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Whale discovered making remarkably human sounds

By Catholic Online (NEWS CONSORTIUM)
October 23rd, 2012
Catholic Online (www.catholic.org)

Beluga whales are known as "canaries of the sea" due to their frequent, high-pitched calls. Now, U.S. researchers have been surprised to discover a beluga whale whose vocalizations were remarkably close to human speech. Scientists have since heard a nine-year-old whale named NOC that make sounds octaves below normal, in clipped bursts.

LOS ANGELES, CA (Catholic Online) - While dolphins have been taught to mimic the pattern and durations of sounds in human speech, no animal on earth have attempted such mimicry.

The researchers were able to outline just how NOC did it - but the first mystery was figuring out where the sound was coming from.

A diver at the National Marine Mammal Foundation in California surfaced saying, "Who told me to get out?" the researchers there knew they had another example on their hands.

There have been a number of anecdotal reports have described whales making human-like speech, none had ever been recorded. Once they identified NOC as the source, they recorded it on tape.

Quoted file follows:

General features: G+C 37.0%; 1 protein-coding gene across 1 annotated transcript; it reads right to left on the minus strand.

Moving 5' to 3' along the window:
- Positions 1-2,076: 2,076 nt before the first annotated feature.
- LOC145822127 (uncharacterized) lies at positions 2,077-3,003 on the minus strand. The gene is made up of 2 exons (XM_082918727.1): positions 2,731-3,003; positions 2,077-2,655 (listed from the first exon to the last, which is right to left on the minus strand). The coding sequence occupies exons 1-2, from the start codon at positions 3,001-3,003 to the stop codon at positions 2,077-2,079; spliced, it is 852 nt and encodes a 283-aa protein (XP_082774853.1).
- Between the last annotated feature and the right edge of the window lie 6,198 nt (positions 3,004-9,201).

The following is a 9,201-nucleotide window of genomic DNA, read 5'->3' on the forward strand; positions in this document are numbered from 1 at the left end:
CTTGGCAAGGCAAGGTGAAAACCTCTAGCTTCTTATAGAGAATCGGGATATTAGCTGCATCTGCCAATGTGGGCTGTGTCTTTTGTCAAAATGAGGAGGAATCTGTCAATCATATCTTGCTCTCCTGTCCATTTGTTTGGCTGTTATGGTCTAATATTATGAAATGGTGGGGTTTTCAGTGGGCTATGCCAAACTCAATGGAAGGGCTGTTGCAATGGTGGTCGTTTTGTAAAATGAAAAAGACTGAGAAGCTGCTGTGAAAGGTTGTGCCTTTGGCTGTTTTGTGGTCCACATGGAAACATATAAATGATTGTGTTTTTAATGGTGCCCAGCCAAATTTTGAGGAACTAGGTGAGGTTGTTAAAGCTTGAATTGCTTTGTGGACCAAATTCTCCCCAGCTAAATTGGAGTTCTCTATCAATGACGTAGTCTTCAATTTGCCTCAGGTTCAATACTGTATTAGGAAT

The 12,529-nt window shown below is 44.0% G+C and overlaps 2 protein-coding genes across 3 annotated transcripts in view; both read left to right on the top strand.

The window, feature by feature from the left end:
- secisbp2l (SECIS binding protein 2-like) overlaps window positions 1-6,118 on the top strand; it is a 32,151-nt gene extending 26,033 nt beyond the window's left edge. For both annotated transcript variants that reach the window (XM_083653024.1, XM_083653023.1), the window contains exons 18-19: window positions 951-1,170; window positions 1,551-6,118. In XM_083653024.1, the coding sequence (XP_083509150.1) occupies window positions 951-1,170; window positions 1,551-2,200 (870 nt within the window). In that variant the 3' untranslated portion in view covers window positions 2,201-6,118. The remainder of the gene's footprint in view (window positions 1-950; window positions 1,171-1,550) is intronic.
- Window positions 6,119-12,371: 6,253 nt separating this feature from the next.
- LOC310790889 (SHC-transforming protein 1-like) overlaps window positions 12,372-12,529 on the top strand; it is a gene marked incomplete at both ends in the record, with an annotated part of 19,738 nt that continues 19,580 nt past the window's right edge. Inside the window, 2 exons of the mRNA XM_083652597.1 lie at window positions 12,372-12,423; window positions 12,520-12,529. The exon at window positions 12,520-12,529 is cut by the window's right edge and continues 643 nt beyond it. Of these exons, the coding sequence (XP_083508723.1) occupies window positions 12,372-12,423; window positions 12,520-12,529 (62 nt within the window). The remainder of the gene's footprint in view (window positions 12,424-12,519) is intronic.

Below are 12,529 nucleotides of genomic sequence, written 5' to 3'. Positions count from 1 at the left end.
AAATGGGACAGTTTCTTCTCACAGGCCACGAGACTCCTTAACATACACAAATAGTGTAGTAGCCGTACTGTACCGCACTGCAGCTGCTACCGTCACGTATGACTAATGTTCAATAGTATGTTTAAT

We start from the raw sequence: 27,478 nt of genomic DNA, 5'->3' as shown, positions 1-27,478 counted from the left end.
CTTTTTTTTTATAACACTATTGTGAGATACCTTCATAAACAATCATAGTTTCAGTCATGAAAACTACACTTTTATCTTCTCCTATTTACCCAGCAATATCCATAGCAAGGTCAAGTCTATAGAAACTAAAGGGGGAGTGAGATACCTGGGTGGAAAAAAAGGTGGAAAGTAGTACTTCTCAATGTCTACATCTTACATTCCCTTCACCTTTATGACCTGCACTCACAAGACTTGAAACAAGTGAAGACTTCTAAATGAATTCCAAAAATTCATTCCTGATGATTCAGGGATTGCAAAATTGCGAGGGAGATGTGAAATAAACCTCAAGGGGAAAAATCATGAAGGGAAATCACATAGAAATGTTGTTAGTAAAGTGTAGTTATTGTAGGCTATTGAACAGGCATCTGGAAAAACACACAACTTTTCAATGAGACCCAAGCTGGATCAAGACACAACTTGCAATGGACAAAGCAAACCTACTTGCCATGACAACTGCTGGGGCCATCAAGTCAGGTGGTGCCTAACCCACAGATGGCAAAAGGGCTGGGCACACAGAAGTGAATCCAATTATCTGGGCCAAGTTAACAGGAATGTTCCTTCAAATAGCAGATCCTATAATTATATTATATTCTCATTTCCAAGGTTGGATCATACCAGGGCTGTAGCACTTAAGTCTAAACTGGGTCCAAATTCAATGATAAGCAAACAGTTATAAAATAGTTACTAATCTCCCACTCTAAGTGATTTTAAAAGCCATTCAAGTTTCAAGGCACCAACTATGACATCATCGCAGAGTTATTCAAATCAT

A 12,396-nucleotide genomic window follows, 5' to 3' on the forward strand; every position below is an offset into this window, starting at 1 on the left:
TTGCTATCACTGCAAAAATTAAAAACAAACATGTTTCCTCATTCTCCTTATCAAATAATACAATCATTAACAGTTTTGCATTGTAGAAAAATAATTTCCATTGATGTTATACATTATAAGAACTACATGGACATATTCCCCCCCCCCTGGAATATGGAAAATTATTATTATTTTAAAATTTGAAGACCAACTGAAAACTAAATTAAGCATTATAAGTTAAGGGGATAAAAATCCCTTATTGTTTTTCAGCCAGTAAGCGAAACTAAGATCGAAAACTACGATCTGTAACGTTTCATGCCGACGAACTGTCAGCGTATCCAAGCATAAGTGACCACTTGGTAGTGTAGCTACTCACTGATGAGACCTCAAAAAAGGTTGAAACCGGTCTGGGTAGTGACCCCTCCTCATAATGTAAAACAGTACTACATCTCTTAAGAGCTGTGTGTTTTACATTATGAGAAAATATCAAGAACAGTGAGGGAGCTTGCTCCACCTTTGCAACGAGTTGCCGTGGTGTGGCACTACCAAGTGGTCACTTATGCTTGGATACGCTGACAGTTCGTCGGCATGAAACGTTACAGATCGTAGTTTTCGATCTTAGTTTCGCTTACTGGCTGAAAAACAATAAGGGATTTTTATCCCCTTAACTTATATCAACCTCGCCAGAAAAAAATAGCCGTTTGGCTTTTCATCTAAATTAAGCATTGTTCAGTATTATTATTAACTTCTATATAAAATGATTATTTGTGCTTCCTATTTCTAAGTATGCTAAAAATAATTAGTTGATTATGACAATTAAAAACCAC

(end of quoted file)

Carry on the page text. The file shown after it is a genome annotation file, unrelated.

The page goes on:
They found that vocal bursts averaged about three per second, with pauses reminiscent of human speech. Analysis of the recordings showed that the frequencies within them were spread out into "harmonics" in a way very unlike whales' normal vocalizations and more akin to those of humans.

NOC was rewarded for the speech-like sounds. The whale was then taught to make them on command and fitted him with a pressure transducer within his nasal cavity, where sounds are produced, to monitor just what was going on.

They found that the whale was able to rapidly change the pressure within his nasal cavity to produce the sounds.

To amplify the comparatively low-frequency parts of the vocalizations, he over-inflated what is known at the vestibular sac in his blowhole, which is used to stop water from entering the lungs.

It was learned that the mimicry was no easy task for NOC.

"Our observations suggest that the whale had to modify its vocal mechanics in order to make the speech-like sounds," Sam Ridgway, president of the National Marine Mammal Foundation and lead author of the report said.

"The sounds we heard were clearly an example of vocal learning by the white whale."

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